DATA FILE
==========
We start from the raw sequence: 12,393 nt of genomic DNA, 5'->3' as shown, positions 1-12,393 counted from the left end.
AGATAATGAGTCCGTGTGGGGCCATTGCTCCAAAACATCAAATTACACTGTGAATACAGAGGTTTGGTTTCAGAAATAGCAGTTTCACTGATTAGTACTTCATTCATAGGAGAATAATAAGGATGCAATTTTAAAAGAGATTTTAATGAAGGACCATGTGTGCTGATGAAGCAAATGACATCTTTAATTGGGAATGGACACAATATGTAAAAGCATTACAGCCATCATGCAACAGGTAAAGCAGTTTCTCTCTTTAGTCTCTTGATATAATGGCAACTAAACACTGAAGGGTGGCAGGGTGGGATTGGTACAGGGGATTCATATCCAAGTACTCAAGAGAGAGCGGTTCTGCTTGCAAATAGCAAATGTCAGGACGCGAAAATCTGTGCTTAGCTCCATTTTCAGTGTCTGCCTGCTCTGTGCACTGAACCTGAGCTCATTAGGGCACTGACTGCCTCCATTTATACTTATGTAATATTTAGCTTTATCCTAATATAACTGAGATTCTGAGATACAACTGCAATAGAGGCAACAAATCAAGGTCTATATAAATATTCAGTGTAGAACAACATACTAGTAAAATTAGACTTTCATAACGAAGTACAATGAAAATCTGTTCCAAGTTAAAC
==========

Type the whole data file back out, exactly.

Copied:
We start from the raw sequence: 12,393 nt of genomic DNA, 5'->3' as shown, positions 1-12,393 counted from the left end.
AGATAATGAGTCCGTGTGGGGCCATTGCTCCAAAACATCAAATTACACTGTGAATACAGAGGTTTGGTTTCAGAAATAGCAGTTTCACTGATTAGTACTTCATTCATAGGAGAATAATAAGGATGCAATTTTAAAAGAGATTTTAATGAAGGACCATGTGTGCTGATGAAGCAAATGACATCTTTAATTGGGAATGGACACAATATGTAAAAGCATTACAGCCATCATGCAACAGGTAAAGCAGTTTCTCTCTTTAGTCTCTTGATATAATGGCAACTAAACACTGAAGGGTGGCAGGGTGGGATTGGTACAGGGGATTCATATCCAAGTACTCAAGAGAGAGCGGTTCTGCTTGCAAATAGCAAATGTCAGGACGCGAAAATCTGTGCTTAGCTCCATTTTCAGTGTCTGCCTGCTCTGTGCACTGAACCTGAGCTCATTAGGGCACTGACTGCCTCCATTTATACTTATGTAATATTTAGCTTTATCCTAATATAACTGAGATTCTGAGATACAACTGCAATAGAGGCAACAAATCAAGGTCTATATAAATATTCAGTGTAGAACAACATACTAGTAAAATTAGACTTTCATAACGAAGTACAATGAAAATCTGTTCCAAGTTAAAC